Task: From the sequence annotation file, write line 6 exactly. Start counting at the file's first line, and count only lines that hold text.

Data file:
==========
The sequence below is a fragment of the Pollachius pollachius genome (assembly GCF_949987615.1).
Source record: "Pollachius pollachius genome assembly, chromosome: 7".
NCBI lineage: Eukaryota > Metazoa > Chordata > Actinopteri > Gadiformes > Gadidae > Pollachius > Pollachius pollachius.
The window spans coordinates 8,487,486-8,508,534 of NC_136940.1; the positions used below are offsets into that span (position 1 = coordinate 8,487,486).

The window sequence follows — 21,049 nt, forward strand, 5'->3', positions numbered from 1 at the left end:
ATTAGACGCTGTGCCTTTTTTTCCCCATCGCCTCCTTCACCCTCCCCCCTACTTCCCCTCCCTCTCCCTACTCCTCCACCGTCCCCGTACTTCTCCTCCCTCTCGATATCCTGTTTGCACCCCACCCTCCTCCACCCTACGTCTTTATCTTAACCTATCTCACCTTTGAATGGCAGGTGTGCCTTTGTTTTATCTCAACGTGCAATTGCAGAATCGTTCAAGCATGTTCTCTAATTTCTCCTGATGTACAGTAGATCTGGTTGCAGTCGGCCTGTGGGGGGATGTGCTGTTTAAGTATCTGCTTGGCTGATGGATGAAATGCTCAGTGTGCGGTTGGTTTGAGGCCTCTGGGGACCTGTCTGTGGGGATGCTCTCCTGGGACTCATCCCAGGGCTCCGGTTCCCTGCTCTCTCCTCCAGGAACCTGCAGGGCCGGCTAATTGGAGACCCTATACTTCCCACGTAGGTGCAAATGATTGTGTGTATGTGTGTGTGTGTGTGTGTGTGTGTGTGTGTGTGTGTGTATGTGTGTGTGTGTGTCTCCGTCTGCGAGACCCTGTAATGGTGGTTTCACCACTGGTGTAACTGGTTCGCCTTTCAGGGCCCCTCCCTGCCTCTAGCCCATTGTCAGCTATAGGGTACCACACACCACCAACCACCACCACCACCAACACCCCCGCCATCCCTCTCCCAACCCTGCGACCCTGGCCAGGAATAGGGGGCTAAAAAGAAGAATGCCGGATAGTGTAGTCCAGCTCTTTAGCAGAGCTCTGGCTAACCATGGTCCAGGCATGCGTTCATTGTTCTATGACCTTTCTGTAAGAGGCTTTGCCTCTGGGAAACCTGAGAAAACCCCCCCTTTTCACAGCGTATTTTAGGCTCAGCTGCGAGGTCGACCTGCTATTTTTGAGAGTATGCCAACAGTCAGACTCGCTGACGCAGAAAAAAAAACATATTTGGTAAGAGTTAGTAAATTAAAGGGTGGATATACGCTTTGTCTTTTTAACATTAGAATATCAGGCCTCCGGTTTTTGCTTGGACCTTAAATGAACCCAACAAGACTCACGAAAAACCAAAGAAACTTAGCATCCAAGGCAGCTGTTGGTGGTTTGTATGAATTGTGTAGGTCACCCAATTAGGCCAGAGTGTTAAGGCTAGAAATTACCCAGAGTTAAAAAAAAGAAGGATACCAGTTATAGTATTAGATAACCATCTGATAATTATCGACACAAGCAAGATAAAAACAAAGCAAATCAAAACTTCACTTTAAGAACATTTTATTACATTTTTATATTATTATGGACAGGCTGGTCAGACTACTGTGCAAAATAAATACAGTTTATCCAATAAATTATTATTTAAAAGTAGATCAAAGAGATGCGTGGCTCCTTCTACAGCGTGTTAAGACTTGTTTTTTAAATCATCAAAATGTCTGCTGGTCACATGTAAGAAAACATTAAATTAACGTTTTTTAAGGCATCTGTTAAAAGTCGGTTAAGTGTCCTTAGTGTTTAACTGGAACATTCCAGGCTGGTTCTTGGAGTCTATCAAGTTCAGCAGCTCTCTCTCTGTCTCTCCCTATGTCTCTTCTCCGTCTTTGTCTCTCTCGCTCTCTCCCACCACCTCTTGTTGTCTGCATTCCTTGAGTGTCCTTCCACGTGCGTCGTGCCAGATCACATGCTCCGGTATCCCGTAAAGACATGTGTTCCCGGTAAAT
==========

ATTAGACGCTGTGCCTTTTTTTCCCCATCGCCTCCTTCACCCTCCCCCCTACTTCCCCTCCCTCTCCCTACTCCTCCACCGTCCCCGTACTTCTCCTCCCTCTCGATATCCTGTTTGCACCCCACCCTCCTCCACCCTACGTCTTTATCTTAACCTATCTCACCTTTGAATGGCAGGTGTGCCTTTGTTTTATCTCAACGTGCAATTGCAGAATCGTTCAAGCATGTTCTCTAATTTCTCCTGATGTACAGTAGATCTGGTTGCAGTCGGCCTGTGGGGGGATGTGCTGTTTAAGTATCTGCTTGGCTGATGGATGAAATGCTCAGTGTGCGGTTGGTTTGAGGCCTCTGGGGACCTGTCTGTGGGGATGCTCTCCTGGGACTCATCCCAGGGCTCCGGTTCCCTGCTCTCTCCTCCAGGAACCTGCAGGGCCGGCTAATTGGAGACCCTATACTTCCCACGTAGGTGCAAATGATTGTGTGTATGTGTGTGTGTGTGTGTGTGTGTGTGTGTGTGTGTGTGTATGTGTGTGTGTGTGTCTCCGTCTGCGAGACCCTGTAATGGTGGTTTCACCACTGGTGTAACTGGTTCGCCTTTCAGGGCCCCTCCCTGCCTCTAGCCCATTGTCAGCTATAGGGTACCACACACCACCAACCACCACCACCACCAACACCCCCGCCATCCCTCTCCCAACCCTGCGACCCTGGCCAGGAATAGGGGGCTAAAAAGAAGAATGCCGGATAGTGTAGTCCAGCTCTTTAGCAGAGCTCTGGCTAACCATGGTCCAGGCATGCGTTCATTGTTCTATGACCTTTCTGTAAGAGGCTTTGCCTCTGGGAAACCTGAGAAAACCCCCCCTTTTCACAGCGTATTTTAGGCTCAGCTGCGAGGTCGACCTGCTATTTTTGAGAGTATGCCAACAGTCAGACTCGCTGACGCAGAAAAAAAAACATATTTGGTAAGAGTTAGTAAATTAAAGGGTGGATATACGCTTTGTCTTTTTAACATTAGAATATCAGGCCTCCGGTTTTTGCTTGGACCTTAAATGAACCCAACAAGACTCACGAAAAACCAAAGAAACTTAGCATCCAAGGCAGCTGTTGGTGGTTTGTATGAATTGTGTAGGTCACCCAATTAGGCCAGAGTGTTAAGGCTAGAAATTACCCAGAGTTAAAAAAAAGAAGGATACCAGTTATAGTATTAGATAACCATCTGATAATTATCGACACAAGCAAGATAAAAACAAAGCAAATCAAAACTTCACTTTAAGAACATTTTATTACATTTTTATATTATTATGGACAGGCTGGTCAGACTACTGTGCAAAATAAATACAGTTTATCCAATAAATTATTATTTAAAAGTAGATCAAAGAGATGCGTGGCTCCTTCTACAGCGTGTTAAGACTTGTTTTTTAAATCATCAAAATGTCTGCTGGTCACATGTAAGAAAACATTAAATTAACGTTTTTTAAGGCATCTGTTAAAAGTCGGTTAAGTGTCCTTAGTGTTTAACTGGAACATTCCAGGCTGGTTCTTGGAGTCTATCAAGTTCAGCAGCTCTCTCTCTGTCTCTCCCTATGTCTCTTCTCCGTCTTTGTCTCTCTCGCTCTCTCCCACCACCTCTTGTTGTCTGCATTCCTTGAGTGTCCTTCCACGTGCGTCGTGCCAGATCACATGCTCCGGTATCCCGTAAAGACATGTGTTCCCGGTAAAT